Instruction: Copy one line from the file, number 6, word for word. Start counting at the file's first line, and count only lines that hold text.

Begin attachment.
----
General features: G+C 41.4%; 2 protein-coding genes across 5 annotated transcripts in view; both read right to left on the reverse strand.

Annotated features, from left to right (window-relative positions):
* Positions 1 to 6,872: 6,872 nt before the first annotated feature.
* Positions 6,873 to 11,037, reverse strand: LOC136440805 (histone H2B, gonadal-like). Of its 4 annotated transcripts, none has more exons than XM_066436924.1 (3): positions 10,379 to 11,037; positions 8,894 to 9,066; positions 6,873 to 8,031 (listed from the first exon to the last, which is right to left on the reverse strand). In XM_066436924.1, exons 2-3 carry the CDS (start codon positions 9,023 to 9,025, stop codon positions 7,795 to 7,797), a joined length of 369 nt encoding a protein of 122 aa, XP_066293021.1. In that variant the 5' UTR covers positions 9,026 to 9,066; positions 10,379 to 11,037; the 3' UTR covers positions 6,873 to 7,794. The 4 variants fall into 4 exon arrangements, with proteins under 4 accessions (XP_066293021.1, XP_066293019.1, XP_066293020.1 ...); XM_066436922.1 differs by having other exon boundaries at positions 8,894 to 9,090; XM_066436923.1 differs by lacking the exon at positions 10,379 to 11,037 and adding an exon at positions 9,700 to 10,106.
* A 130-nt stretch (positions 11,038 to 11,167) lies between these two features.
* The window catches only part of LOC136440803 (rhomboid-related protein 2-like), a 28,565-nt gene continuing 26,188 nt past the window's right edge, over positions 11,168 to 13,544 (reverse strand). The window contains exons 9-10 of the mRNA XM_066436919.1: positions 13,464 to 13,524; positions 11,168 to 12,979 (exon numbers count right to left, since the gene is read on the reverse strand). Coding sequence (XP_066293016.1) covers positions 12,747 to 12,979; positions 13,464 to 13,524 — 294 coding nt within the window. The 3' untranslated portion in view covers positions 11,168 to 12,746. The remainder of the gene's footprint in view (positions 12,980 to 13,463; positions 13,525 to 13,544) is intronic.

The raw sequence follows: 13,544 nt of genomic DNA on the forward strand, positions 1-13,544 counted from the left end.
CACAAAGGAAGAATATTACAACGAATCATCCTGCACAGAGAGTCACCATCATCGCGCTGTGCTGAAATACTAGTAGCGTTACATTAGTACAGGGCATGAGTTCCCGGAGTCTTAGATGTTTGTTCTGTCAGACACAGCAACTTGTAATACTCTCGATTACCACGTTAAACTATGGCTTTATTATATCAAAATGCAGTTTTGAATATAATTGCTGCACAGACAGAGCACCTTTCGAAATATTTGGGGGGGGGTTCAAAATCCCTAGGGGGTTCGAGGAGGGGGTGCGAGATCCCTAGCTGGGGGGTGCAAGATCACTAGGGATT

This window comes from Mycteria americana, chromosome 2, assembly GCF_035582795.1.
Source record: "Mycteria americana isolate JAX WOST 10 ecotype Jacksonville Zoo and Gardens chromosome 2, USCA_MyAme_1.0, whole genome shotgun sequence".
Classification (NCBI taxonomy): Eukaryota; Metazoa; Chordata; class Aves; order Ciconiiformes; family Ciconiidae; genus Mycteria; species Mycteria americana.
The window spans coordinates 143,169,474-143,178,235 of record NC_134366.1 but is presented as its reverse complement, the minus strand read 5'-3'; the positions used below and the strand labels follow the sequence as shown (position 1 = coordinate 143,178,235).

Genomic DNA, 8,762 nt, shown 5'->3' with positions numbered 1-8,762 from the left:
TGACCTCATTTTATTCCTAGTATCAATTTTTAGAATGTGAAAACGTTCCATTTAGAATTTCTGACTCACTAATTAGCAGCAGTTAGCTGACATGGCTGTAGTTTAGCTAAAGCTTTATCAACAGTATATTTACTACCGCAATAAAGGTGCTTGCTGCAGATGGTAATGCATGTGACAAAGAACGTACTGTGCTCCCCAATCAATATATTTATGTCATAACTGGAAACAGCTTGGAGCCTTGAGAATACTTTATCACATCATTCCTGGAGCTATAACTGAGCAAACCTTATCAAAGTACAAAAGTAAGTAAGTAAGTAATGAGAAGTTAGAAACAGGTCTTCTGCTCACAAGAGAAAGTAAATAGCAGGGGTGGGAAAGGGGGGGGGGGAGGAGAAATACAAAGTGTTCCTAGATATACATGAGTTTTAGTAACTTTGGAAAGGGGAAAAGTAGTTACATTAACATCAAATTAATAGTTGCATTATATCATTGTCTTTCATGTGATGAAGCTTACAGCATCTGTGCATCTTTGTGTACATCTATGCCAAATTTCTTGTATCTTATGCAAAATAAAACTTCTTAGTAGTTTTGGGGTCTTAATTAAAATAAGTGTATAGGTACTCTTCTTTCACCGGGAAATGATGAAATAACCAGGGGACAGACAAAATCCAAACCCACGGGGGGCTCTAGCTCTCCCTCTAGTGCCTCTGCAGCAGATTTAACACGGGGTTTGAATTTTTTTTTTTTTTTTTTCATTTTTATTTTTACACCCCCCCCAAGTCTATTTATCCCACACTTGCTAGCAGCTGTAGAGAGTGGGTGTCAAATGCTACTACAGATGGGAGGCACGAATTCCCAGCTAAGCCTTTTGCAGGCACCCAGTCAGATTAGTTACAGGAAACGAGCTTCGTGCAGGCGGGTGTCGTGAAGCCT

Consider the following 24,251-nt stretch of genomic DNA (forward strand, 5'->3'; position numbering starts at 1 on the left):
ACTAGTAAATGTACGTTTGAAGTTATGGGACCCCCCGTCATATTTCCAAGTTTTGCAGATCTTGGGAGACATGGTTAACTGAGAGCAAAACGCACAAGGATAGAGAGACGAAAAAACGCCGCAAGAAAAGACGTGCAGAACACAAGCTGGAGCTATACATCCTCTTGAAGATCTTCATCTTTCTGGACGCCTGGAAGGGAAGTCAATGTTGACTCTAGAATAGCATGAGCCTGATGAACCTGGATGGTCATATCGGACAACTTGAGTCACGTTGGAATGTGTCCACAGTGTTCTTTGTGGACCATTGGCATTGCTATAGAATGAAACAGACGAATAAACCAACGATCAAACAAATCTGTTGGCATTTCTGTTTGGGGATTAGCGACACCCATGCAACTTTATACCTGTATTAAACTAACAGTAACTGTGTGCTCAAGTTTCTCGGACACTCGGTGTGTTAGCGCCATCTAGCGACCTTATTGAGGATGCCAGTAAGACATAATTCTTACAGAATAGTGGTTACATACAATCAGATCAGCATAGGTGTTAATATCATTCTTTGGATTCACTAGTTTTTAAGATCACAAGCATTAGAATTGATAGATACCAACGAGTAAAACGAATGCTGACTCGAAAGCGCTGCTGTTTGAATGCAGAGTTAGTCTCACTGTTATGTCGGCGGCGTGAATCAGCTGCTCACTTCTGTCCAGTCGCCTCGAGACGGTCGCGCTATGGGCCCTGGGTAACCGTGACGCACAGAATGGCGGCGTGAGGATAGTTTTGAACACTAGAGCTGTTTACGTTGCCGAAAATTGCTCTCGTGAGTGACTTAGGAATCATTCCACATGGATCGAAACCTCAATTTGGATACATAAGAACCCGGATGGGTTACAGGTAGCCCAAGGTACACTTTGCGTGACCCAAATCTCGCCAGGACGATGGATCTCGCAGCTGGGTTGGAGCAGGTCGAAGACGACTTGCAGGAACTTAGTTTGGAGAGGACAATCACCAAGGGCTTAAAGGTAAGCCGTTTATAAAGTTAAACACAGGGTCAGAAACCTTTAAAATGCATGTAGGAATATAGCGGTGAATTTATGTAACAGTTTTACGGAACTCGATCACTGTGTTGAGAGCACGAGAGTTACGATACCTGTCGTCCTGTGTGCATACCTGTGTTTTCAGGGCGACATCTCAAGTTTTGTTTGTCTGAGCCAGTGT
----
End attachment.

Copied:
* The window catches only part of LOC136440803 (rhomboid-related protein 2-like), a 28,565-nt gene continuing 26,188 nt past the window's right edge, over positions 11,168 to 13,544 (reverse strand). The window contains exons 9-10 of the mRNA XM_066436919.1: positions 13,464 to 13,524; positions 11,168 to 12,979 (exon numbers count right to left, since the gene is read on the reverse strand). Coding sequence (XP_066293016.1) covers positions 12,747 to 12,979; positions 13,464 to 13,524 — 294 coding nt within the window. The 3' untranslated portion in view covers positions 11,168 to 12,746. The remainder of the gene's footprint in view (positions 12,980 to 13,463; positions 13,525 to 13,544) is intronic.